Assessing the Human Side

As with accident reconstruction, biomechanical injury reconstruction is, at its core, the application of Physics to develop an reasonable, detailed, and quantitative understanding of the mechanism behind a specific injury, or pattern of injuries, sustained by an occupant, cyclist, or pedestrian in an accident where severity can be reasonably defined.  It also involves assessing the risk of injury given a set of alternative factors, including, but not limited to, seat belt use or helmet use.


The same evidence that would be collected for an accident reconstruction is important to an injury reconstruction, but an injury reconstruction also needs evidence from other sources. Specifically, evidence should be collected from the treating hospital and any treating physicians that interacted with the injured party. Further, diagnostic imaging studies (i.e. plain radiographs, CT scans, or MRI scans) from those entities should be obtained. It may also be important to obtain historical records for an injured party, as a pre-existing condition may have influenced the outcome from the subject incident.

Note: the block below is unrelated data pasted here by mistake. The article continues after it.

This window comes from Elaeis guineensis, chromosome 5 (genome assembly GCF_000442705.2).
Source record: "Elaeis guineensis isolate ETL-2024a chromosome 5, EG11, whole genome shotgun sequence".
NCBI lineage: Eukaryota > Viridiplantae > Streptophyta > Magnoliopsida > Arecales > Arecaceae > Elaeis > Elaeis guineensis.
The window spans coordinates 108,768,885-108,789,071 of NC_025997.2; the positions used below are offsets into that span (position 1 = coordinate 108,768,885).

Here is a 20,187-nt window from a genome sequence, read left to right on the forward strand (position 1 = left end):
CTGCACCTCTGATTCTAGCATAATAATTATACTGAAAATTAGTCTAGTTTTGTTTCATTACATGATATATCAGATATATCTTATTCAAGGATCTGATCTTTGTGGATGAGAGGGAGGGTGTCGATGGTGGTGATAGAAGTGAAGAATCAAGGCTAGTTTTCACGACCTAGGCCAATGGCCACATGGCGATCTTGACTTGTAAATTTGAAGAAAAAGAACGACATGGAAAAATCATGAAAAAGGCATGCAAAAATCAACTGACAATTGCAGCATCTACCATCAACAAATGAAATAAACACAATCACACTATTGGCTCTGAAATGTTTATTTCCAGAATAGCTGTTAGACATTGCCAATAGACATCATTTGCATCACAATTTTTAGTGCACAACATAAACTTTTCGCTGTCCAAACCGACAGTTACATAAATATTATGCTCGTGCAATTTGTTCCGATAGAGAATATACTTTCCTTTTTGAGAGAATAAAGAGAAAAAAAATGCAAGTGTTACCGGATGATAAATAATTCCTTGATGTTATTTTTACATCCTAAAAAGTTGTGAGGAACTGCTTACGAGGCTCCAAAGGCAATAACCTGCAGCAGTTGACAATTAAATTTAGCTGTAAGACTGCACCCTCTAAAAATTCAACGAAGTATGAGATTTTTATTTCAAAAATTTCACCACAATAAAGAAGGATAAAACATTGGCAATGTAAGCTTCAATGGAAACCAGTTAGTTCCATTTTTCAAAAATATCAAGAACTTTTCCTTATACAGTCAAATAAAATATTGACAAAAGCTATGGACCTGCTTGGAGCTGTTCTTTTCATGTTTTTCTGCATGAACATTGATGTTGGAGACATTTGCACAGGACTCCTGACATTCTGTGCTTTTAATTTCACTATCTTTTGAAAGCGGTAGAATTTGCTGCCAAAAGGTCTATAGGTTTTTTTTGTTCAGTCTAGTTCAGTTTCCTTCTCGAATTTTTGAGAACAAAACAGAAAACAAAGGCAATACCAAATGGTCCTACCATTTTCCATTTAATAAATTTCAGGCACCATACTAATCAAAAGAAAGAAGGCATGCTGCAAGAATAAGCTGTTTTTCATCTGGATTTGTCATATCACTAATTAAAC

Injury Mechanism

Through the process of gathering the evidence, the character of the sustained injuries comes into focus and an analysis of the injury mechanism develops. The primary hindrance to understanding the injury mechanism is a lack of evidence to describe or depict the injury. This hindrance can be greatly alleviated if the injured party receives treatment in a hospital emergency department or if they receive an autopsy after succumbing to their injuries.


At Origin Forensics, our primary focus has been on head and spinal injuries, but we have a great deal of experience with injuries outside of these focus areas. We know what evidence to look for to make sure we have a complete understanding of the injury pattern(s) and associated injury mechanism(s). And, we can readily evaluate how alternative factors may have influenced the outcome.